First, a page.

Tuesday 20 Oct 2020: 1st year PhD student presentations 2
Brett McKim and Ross Castle - University of Exeter
On the logarithmic scaling of Earth’s outgoing longwave radiation - Brett McKim
Earth’s tropics exhibit relatively uniform surface temperatures but dry regions act like radiator fins and emit substantially more radiation to space than moist regions. ‘Radiator fins’ are important for stabilizing Earth’s tropics, but it is unclear how strong their radiative effect should be. Our results show that when conditioned upon surface temperature, Earth’s outgoing radiation depends logarithmically on the vertically averaged relative humidity. Using pencil-and-paper theory and a line-by-line radiation model, we show a direct connection between the logarithmic dependence and water vapor’s absorbance spectrum.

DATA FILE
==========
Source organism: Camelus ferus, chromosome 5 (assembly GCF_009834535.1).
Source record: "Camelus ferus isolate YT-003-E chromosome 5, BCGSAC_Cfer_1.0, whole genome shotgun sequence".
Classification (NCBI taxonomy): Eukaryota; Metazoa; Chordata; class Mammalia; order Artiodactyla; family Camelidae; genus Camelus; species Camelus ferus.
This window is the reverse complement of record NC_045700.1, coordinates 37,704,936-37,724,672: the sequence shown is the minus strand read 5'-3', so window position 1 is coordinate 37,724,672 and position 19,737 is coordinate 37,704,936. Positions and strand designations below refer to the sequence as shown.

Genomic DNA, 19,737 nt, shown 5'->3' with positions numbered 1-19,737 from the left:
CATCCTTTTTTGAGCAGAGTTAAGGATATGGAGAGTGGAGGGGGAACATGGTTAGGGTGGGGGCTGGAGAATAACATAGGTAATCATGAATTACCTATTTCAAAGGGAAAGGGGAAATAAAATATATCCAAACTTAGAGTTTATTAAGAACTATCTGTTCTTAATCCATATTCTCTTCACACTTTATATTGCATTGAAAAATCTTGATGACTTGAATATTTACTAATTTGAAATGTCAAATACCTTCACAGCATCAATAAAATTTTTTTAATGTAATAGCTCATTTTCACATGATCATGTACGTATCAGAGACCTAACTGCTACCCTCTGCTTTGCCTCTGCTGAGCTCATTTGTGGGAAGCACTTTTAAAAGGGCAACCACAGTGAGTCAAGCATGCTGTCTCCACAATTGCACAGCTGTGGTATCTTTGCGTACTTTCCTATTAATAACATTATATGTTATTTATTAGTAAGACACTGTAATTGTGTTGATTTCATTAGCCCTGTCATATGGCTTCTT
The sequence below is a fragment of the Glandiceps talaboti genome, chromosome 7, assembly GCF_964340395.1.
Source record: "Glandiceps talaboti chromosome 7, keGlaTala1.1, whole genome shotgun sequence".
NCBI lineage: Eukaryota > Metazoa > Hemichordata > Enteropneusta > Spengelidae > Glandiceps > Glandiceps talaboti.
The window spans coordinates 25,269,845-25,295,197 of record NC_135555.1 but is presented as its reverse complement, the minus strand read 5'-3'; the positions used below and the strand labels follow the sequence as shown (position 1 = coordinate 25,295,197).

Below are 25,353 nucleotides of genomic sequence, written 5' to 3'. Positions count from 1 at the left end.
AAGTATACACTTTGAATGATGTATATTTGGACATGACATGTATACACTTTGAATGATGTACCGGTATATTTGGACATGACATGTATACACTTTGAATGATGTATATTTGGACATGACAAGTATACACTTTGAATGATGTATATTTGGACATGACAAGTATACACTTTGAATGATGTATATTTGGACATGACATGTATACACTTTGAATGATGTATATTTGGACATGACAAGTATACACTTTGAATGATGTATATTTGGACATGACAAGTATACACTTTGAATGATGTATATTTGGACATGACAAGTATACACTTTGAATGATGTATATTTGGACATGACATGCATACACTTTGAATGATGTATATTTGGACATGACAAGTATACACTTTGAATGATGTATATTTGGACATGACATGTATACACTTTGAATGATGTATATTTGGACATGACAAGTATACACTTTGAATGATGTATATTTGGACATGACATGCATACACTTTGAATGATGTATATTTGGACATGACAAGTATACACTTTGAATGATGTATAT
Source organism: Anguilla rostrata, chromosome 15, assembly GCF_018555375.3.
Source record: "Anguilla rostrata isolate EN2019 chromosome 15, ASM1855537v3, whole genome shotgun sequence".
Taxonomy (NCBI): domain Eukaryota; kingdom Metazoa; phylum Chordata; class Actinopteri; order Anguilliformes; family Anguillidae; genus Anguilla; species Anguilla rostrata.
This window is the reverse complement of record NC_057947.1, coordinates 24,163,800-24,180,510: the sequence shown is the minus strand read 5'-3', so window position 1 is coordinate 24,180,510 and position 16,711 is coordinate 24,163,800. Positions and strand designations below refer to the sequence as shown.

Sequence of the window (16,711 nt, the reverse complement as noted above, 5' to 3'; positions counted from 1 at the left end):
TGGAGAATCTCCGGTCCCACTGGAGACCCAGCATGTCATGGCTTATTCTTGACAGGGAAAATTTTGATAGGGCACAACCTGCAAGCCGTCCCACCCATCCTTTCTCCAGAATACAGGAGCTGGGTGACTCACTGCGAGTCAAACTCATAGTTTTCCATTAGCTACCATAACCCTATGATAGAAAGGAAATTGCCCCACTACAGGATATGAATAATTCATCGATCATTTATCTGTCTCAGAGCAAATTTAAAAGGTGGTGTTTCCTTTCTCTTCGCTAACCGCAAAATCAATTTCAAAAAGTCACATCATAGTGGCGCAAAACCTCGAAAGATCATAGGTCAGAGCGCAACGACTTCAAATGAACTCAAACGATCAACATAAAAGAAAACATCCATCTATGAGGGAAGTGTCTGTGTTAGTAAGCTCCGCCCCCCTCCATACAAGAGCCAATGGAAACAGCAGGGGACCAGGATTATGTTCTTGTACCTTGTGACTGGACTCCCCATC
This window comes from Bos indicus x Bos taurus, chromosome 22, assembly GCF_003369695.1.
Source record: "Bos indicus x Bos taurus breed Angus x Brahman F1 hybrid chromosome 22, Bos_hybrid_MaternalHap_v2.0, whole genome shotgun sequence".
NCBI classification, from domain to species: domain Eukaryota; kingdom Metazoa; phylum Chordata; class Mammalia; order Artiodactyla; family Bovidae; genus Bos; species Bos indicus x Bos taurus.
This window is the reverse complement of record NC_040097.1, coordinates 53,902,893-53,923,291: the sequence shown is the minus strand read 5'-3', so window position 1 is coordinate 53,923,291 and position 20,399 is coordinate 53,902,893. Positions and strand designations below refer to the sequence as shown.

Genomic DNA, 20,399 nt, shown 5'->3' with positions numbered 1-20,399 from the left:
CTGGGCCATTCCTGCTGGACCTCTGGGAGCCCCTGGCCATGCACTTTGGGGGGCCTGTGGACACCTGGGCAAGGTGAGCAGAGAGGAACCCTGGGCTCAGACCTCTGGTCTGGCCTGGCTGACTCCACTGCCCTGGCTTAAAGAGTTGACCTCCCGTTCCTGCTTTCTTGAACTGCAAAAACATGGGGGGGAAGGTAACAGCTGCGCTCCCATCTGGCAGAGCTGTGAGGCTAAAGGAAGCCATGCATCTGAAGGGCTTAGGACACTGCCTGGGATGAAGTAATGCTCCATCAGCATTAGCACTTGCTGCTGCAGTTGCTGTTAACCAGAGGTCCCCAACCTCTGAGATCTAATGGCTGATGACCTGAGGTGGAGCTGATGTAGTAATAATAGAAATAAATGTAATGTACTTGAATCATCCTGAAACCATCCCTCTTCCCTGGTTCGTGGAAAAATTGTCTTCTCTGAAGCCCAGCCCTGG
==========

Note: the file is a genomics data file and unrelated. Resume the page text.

What is necessary to capture a “well resolved” stratosphere for the purpose of climate change prediction? - Ross Castle
Stratospheric dynamics have a direct influence on the tropospheric circulation, but are not always well resolved in climate models. This is due to computational expense and the difficulty to define the what is required for a stratosphere to be well resolved. Using an idealised GCM it is possible to quantify the influence of a well resolved stratosphere on the model base state climatology and in response to a climate change perturbation. Similar studies and preliminary results show that this influence is significant, and has the potential to impact regional and global climate predictions. It is therefore important to ascertain what is necessary to capture a well resolved stratosphere in a GCM.